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Inflammation and Regeneration in Osteoarthritis
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Osteoarthritis (OA) affects over 250 million people worldwide. It is a multifactorial disease characterized by cartilage loss and low-grade synovial inflammation. Focusing on these two targets together could be the key to developing currently missing disease-modifying OA drugs (DMOADs).

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Table of Contents

    1. Introduction

    Osteoarthritis (OA) has long been [1][2][3] and is sometimes still [4][5] referred to as a non-inflammatory condition. Moreover, when studying “classic” inflammatory arthritides, such as rheumatoid arthritis (RA) or spondyloarthritis, researchers would often use tissue and biologic fluid samples from OA patients as negative (non-inflammatory) controls [6][7]. Although currently researchers agree that many aspects contribute to OA progression, including gender [8], it has long been regarded mainly as the consequence of cartilage wear and tear. Cartilage damage was reported to lead to joint biomechanics impairment resulting in further cartilage loss and joint deformity, while the inflammatory component was commonly underestimated.
    Cartilage tissue itself, being avascular, cannot develop a classic immune response. However, when considering the joint as a whole, including synovium, ligaments, and subchondral bone, inflammation (synovitis) seems to play an important role in OA progression. There is evidence that synovitis is associated with increased OA severity [9][10], and therefore it is a promising target for currently missing disease-modifying OA drug (DMOADs) development. Most available OA management options, including lifestyle changes, pharmacotherapy, and surgery [11][12][13], also target joint inflammation to varying degrees.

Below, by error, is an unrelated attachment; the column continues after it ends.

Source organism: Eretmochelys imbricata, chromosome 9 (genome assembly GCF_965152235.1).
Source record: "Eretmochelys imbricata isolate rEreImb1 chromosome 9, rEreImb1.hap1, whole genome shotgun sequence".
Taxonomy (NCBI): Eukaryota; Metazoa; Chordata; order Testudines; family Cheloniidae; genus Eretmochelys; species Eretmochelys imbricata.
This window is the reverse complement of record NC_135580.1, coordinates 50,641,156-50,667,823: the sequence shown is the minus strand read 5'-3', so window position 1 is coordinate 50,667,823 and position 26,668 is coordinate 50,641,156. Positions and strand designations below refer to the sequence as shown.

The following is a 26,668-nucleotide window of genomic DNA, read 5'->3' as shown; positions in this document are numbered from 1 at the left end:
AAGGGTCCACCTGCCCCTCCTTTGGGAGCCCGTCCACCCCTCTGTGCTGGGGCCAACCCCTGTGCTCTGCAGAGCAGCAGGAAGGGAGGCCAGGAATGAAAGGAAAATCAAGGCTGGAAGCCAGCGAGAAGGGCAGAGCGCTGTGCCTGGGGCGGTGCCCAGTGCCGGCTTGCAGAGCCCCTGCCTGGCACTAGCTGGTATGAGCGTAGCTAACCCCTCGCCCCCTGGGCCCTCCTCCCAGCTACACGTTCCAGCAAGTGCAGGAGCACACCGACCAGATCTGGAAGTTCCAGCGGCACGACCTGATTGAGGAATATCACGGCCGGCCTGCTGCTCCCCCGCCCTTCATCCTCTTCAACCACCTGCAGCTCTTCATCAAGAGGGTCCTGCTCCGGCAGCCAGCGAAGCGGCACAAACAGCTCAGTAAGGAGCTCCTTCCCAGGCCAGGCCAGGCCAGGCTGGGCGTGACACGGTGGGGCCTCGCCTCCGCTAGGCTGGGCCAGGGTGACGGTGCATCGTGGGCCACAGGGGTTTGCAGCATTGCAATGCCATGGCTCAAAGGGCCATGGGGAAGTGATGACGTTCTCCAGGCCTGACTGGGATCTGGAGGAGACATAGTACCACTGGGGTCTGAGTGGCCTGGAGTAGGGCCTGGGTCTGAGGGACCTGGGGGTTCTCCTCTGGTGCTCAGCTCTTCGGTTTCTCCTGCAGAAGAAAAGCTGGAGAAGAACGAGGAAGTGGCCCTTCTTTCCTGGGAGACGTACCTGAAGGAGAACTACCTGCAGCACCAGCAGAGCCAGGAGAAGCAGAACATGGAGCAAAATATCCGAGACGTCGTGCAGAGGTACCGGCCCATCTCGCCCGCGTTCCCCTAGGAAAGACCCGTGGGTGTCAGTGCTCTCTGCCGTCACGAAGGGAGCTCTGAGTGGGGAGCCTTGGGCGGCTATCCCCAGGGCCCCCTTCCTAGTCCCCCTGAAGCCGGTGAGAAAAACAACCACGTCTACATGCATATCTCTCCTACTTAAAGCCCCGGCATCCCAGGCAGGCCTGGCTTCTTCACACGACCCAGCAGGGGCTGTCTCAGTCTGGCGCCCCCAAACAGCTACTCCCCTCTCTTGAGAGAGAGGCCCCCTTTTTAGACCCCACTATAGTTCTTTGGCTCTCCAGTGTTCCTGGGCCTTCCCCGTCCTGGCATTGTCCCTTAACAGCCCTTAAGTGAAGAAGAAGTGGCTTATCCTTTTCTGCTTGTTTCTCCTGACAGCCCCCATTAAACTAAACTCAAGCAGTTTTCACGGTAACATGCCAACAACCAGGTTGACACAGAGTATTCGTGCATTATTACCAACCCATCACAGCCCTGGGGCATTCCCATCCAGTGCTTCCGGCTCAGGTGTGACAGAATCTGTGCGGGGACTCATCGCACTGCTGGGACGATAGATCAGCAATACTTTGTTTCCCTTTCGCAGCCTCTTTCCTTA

Lifestyle modification is the basis of most chronic disease management and can be beneficial to compliant patients. A balanced diet and physical activity can postpone the OA onset or slow down its progression both by reducing the joint loading due to weight loss and decreasing the levels of adipokines, which are known to contribute to the inflammatory component of OA development [14][15]. Currently recommended pharmacological treatments, including non-steroidal anti-inflammatory drugs (NSAIDs) and corticosteroids, target inflammation and relieve pain [11], while the operative approaches aim to both reduce pain and improve joint functions [13]. However, one of the major drawbacks of all these strategies is that none of them address the problem of cartilage loss. Due to its low self-healing capacity, hyaline cartilage can only be repaired with involvement of cartilage-repair techniques, and various strategies, both scaffold-based and scaffold-free and cell-based and cell-free, are being proposed [16][17]. Unfortunately, most conventional cartilage tissue repair techniques focus on cartilage regeneration, while their effect on joint inflammation is rarely being discussed. Apparently, in order to fully address the problem of OA, a combination of cartilage repair techniques and strategies targeting inflammation should be considered.

    2. Inflammation in an OA Joint